The increase in nonresident tuition over the last two years has not had an adverse impact on our ability to attract top out-of-state students. In fact, interest in UW-Madison by nonresident applicants has increased in recent years, and has nearly doubled in the last decade — in 2006, we received 11,284 applications from out of state; in 2016 we received 21,664. We expect these out-of-state applications to rise even more this year as we move onto the Common Application.

Using current nonresident enrollments, we estimate that this proposal would provide $9.6 million in additional funding each year. The new revenue is very important as a way to address substantial needs across campus, and all of the new dollars will be put back into support that aids the student experience. This includes expanding programs with high student demand (particularly in STEM areas), expanding financial aid, and investing in new technologies to support the delivery of education.

We’re also seeking approval to raise tuition in six professional schools: Business, Law, Medicine and Public Health, Nursing, Pharmacy, and Veterinary Medicine. The proposed increases break down as follows:

Proposed Graduate Tuition Increases

Current Proposed for 2017-18 Proposed for 2018-19
Tuition Increase Tuition Increase Tuition
School of Business — Full-time Masters Programs
Resident $15,894 $1,558 $17,452 $1,710 $19,162
Nonresident $32,164 $3,152 $35,316 $3,461 $38,777
School of Business — Global Real Estate Masters
All students $32,164 $5,146 $37,310 $5,970 $43,280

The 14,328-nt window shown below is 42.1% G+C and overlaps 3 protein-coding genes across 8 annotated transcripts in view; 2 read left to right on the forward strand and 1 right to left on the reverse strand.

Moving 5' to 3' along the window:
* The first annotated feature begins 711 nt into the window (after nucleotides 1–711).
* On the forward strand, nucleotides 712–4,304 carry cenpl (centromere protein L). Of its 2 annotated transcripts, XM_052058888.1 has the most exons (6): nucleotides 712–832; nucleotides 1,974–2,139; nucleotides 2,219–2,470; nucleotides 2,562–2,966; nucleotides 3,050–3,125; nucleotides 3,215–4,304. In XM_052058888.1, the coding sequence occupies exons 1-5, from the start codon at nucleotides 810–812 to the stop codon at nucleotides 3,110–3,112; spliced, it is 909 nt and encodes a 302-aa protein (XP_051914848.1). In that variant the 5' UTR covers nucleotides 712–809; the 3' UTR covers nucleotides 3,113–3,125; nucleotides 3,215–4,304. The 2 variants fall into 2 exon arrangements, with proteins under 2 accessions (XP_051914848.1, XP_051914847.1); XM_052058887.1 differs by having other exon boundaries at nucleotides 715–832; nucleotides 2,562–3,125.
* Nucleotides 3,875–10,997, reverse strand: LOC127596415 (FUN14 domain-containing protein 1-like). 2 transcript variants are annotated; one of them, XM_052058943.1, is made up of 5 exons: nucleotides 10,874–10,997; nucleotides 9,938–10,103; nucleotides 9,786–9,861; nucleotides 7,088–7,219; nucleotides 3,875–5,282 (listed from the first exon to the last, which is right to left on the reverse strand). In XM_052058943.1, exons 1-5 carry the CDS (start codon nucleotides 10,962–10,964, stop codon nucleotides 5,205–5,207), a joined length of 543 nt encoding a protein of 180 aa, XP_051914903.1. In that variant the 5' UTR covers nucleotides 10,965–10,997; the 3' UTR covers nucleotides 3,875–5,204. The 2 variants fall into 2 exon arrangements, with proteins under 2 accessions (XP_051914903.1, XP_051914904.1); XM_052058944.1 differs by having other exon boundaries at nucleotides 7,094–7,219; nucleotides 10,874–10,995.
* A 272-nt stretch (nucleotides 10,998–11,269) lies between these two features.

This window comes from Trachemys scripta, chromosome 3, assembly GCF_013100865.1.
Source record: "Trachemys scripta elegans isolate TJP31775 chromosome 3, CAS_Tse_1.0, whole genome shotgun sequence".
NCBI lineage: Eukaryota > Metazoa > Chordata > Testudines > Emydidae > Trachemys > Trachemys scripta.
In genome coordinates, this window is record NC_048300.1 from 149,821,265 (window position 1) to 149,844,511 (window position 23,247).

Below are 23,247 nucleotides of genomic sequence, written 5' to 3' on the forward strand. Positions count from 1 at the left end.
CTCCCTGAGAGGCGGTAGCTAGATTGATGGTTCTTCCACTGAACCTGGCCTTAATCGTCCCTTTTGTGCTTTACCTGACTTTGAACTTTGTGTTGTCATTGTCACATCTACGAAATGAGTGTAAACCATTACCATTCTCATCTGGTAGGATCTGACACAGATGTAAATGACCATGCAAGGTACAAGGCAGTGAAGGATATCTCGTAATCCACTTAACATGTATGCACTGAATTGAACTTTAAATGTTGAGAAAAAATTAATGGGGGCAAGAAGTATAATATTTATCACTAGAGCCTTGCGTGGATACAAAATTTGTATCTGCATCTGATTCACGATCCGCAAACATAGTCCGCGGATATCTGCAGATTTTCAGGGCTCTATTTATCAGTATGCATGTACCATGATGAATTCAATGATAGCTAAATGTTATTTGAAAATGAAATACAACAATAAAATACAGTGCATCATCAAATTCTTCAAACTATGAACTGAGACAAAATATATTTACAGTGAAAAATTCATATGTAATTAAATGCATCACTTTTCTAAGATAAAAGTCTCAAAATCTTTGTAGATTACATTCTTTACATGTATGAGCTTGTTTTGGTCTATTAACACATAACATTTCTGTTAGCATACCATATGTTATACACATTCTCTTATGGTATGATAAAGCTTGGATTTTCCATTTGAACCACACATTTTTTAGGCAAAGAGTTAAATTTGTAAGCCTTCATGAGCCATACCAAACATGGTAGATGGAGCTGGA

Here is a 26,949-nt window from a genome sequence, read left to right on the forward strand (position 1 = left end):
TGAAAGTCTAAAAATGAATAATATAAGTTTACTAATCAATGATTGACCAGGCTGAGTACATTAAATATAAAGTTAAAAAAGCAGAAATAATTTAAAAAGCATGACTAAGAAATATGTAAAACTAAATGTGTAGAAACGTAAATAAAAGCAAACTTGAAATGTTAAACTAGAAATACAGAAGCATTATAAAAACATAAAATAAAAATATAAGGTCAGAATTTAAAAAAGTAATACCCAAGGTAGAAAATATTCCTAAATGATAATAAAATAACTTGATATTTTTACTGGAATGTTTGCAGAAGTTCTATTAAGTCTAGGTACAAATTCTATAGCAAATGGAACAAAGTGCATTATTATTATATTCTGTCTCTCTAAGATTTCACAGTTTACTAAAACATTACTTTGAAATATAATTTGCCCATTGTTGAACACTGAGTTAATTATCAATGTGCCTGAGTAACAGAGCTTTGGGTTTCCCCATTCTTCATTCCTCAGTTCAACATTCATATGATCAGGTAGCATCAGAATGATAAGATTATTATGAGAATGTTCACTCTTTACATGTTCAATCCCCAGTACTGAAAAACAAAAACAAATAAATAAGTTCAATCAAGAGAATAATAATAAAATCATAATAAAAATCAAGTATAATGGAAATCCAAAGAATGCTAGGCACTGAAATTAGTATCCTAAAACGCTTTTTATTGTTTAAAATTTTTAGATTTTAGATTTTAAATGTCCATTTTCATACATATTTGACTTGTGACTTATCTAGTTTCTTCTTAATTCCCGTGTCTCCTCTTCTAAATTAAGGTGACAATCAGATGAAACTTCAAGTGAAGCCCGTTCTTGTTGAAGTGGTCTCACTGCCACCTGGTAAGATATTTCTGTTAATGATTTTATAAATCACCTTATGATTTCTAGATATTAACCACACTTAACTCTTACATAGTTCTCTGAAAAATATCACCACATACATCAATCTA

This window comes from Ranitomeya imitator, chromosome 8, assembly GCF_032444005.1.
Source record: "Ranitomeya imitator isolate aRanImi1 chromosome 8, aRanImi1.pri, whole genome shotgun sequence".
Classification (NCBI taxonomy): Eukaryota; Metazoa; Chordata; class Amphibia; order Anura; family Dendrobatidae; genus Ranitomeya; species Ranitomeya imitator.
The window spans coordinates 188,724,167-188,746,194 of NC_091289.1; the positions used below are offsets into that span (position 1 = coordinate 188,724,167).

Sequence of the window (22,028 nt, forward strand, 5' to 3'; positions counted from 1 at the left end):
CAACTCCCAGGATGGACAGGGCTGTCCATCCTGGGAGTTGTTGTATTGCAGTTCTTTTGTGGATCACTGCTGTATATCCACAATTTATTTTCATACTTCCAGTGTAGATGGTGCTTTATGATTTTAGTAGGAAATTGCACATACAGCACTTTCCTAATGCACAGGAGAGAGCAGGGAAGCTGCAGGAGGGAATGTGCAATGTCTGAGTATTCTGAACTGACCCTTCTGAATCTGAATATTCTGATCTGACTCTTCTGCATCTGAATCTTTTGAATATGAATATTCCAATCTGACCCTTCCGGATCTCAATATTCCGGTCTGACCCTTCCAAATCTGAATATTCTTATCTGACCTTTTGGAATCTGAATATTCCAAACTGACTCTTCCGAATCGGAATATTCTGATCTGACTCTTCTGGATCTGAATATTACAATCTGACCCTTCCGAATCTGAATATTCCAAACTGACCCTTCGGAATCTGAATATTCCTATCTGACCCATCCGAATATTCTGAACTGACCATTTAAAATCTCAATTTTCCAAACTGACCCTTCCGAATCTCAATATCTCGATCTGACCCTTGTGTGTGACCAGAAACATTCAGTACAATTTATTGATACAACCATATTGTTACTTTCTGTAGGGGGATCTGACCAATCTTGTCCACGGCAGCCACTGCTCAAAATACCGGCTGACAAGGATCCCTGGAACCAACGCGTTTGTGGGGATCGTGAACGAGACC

School of Pharmacy — Doctor of Pharmacy
Resident $18,008 $1,765 $19,773 $1,938 $21,711
Nonresident $32,809 $3,215 $36,024 $3,530 $39,554
Medical School — Doctor of Medicine
Resident $28,650 $2,779 $31,429 $3,049 $34,478
Nonresident $38,546 $3,739 $42,285 $4,102 $46,387
School of Veterinary Medicine — Doctor of Veterinary Medicine
Resident $21,626 $4,000 $25,626 $4,000 $29,626
Nonresident $34,769 $6,500 $41,269 $6,500 $47,769
School of Nursing — Doctor of Nursing Practice
Resident $13,048 $1,279 $14,327 $1,404 $15,731
Nonresident $27,254 $2,671 $29,925 $2,933 $32,858
Law School
Resident $20,235 $1,000 $21,235 $1,000 $22,235
Nonresident $38,932 $1,000 $39,932 $1,000 $40,932

Our professional schools have built excellent national reputations, but they remain priced well below the market rate. With the increases outlined above, the cost of attending a professional school at UW-Madison will still be below the median tuition levels among peer schools. In some cases, tuition is low enough that top students hesitate to apply to UW schools because they think the low tuition must signal low quality.

Tuition increases are difficult, and I know that some families’ finances are already stretched. We deeply appreciate the contributions of our nonresident and professional school students and value their presence in our community. A share of the additional tuition will be used to increase financial aid in order to maintain access and diversity among our out-of-state and professional school students.

But our tuition levels also need to reflect the high quality of our institution, and must allow us to maintain our educational quality. Our goal is to do that while providing some measure of relief to Wisconsin families who have helped to build that quality through their years of investment in Wisconsin’s higher education system.

Read the full proposal to the Board of Regents, which provides much more information on relative tuition levels and these proposed increases.